WooHoo! Independent Report Says AirHelp Helps Enforce Air Passenger Rights
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What are you celebrating?
Above all, AirHelp exists to help air passengers, so we’re always delighted when we get a confirmation of the positive impact we’re making. Since 2013, we’ve been striving to enforce air passenger rights. And now a special report by the European Court of Auditors just revealed we do exactly that.
It’s a nice pat on the back for a company like us. It shows us that the work we’re doing is worth it, and gives us extra reason to keep fighting for air passengers.
OK, and this report said what exactly…?
The report was titled “EU passenger rights are comprehensive, but passengers still need to fight for them”. It is an independent and extensive audit with all kinds of technical stuff in it. The 35-page document is a general evaluation of all passenger rights in Europe.
The report makes many points about the situation of Air Passenger Rights in Europe which we fully agree with:
- The EU benefits from a well developed system of passenger rights
- There are some problems in the EU system of air passenger rights – but these stem from the lack of awareness among travellers and issues with enforcement.
- A previous proposal to reduce the costs to the airlines and increase waiting times from 3 to 5 hours was misguided. That was because it was made based on limited data made available by the airlines.
Amidst all that, the report notes that companies like AirHelp play an important role in the enforcement of air passenger rights.
So they say that AirHelp is doing a good job?
Well, they don’t mention us by name or anything. But they do say that “Claim agencies and Alternative Dispute Resolution bodies are filling the enforcement gaps left by the NEBs” (NEBs are National Enforcement Bodies)
So they do specifically refer to claim agencies. Given that AirHelp is the biggest and most successful of those claim agencies, we think we can take some credit.
OK, so how exactly do claim agencies help?
We’re glad you asked. Here’s what we’re doing to improve air passenger rights:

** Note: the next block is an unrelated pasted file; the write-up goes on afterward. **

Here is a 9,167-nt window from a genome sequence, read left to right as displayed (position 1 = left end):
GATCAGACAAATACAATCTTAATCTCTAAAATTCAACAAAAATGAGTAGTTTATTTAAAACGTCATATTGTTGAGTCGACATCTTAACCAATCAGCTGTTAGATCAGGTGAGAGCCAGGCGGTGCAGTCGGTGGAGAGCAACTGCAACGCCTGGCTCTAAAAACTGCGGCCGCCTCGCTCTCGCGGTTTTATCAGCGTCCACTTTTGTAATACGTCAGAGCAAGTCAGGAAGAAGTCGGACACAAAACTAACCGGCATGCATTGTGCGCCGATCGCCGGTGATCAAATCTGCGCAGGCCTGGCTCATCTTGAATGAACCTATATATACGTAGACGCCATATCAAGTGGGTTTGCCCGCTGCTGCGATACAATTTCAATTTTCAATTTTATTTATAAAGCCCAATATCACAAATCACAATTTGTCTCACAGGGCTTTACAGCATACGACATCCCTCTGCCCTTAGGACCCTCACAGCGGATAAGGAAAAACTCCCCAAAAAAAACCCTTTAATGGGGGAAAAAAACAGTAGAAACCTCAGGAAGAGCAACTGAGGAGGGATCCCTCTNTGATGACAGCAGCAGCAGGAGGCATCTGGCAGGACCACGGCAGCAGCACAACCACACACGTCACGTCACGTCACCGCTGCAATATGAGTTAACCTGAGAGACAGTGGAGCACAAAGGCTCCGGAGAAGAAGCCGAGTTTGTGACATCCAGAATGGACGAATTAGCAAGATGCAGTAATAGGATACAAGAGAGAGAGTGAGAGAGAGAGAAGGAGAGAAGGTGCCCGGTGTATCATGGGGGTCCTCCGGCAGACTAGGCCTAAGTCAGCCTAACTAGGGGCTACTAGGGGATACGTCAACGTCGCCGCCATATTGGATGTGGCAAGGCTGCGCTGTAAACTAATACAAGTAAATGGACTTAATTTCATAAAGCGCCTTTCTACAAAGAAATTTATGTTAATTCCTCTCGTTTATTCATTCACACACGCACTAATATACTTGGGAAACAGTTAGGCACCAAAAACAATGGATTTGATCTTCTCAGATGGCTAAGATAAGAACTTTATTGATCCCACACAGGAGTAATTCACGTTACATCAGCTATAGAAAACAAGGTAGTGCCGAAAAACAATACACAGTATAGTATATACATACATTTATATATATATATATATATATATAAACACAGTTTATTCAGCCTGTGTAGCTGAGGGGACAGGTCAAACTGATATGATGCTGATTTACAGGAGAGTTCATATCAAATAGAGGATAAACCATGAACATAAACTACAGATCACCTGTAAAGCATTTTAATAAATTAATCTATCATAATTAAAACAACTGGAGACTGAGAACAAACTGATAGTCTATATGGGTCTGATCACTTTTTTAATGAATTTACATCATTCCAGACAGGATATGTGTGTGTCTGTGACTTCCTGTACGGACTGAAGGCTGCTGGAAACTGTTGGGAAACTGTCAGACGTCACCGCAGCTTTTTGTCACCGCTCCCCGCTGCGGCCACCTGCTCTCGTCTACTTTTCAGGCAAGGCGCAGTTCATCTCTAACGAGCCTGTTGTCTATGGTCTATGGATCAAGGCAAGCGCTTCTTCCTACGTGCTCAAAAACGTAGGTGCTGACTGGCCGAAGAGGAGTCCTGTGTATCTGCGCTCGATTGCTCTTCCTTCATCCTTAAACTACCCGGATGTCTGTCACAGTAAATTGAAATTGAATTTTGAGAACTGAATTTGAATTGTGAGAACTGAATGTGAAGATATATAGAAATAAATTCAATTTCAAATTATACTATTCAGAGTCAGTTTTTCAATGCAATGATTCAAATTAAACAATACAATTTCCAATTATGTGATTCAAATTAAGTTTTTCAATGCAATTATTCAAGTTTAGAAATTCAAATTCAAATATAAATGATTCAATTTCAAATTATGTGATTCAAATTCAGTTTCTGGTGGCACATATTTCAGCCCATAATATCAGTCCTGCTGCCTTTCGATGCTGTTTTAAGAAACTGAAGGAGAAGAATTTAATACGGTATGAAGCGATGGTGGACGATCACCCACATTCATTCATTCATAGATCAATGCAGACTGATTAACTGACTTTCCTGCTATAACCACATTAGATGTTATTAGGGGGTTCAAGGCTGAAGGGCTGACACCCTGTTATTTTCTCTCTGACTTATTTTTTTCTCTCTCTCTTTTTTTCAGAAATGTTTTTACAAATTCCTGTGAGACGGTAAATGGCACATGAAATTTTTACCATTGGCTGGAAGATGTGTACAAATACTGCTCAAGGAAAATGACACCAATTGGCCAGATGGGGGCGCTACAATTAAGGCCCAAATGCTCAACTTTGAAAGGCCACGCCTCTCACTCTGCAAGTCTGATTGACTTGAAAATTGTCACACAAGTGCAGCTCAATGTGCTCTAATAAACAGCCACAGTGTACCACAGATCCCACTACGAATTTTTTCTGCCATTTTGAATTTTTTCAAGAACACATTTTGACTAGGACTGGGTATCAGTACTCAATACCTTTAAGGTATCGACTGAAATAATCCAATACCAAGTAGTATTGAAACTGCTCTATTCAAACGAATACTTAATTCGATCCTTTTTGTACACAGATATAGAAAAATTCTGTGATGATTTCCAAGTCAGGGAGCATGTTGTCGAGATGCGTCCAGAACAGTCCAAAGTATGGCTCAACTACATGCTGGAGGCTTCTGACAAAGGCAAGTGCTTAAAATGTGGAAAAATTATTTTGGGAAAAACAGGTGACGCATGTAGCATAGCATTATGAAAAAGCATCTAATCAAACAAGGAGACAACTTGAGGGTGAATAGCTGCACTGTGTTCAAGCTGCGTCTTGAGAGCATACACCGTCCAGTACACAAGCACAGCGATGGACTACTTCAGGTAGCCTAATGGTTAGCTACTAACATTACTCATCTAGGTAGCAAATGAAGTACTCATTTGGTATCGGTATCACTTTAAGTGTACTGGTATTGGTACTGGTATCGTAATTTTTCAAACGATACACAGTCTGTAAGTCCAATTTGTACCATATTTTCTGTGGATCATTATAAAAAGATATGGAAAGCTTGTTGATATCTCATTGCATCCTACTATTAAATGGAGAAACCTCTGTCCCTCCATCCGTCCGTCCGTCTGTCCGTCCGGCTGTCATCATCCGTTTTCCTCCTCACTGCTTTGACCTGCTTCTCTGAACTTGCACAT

1. We enforce the law.
It’s hard for individuals to hold airlines to account. Airlines are typically large organisations employing plenty of lawyers. Most people don’t have the resources to take them on – they aren’t familiar with the law and they don’t have the budget.
The writers of the report carried out a survey which backs this up conclusively. They found 20% of passengers took no action following a travel disruption. When they were asked why, 41.7% said it was because they were unlikely to get a satisfactory response.
A company like AirHelp levels the playing field for passengers. We’re not afraid to we take airlines to court. So we can ensure that the laws set out by EC 261 are enforced.
The report even outlines cases where passengers were ignored and refused by the airlines – until they enlisted a claim agency, who were able to help the passengers successfully enforce their rights.
2. We raise awareness.
Although EC 261 makes clear that airlines must inform passengers of their rights, there’s a clear financial disincentive for them – it’s only going to lead to them paying out more claims.
But an independent service like AirHelp wants more and more people to be aware of their rights. We are driven to do this vital job of publicising the compensation that’s available. Then it’s up to customers whether they want to use our service or claim independently.
3. We encourage airlines to improve their service.
You might expect us to hate airlines, but that’s not the case. We just want them to do better.
It looks like we are helping there too. Another recent paper, this one by the College of Europe, found that claim agencies like AirHelp, alongside the regulation EC 261, are effective in reducing airline flight delays.
We’ll call out airlines over decisions that aren’t in passengers’ interests. That’s why we exist after all.
But it doesn’t stop there. We absolutely love to promote and celebrate airlines that are treating their customers well. Just check out our annual AirHelp score where we applaud the airlines that are really looking after their passengers.
Want to know more? You can read the full report by the European Court of Auditors here.
Flight delays happen, but that doesn’t mean you have to accept them. You may be entitled to a much as $700 in compensation. If your flight was delayed, canceled, or overbooked within the last three years.
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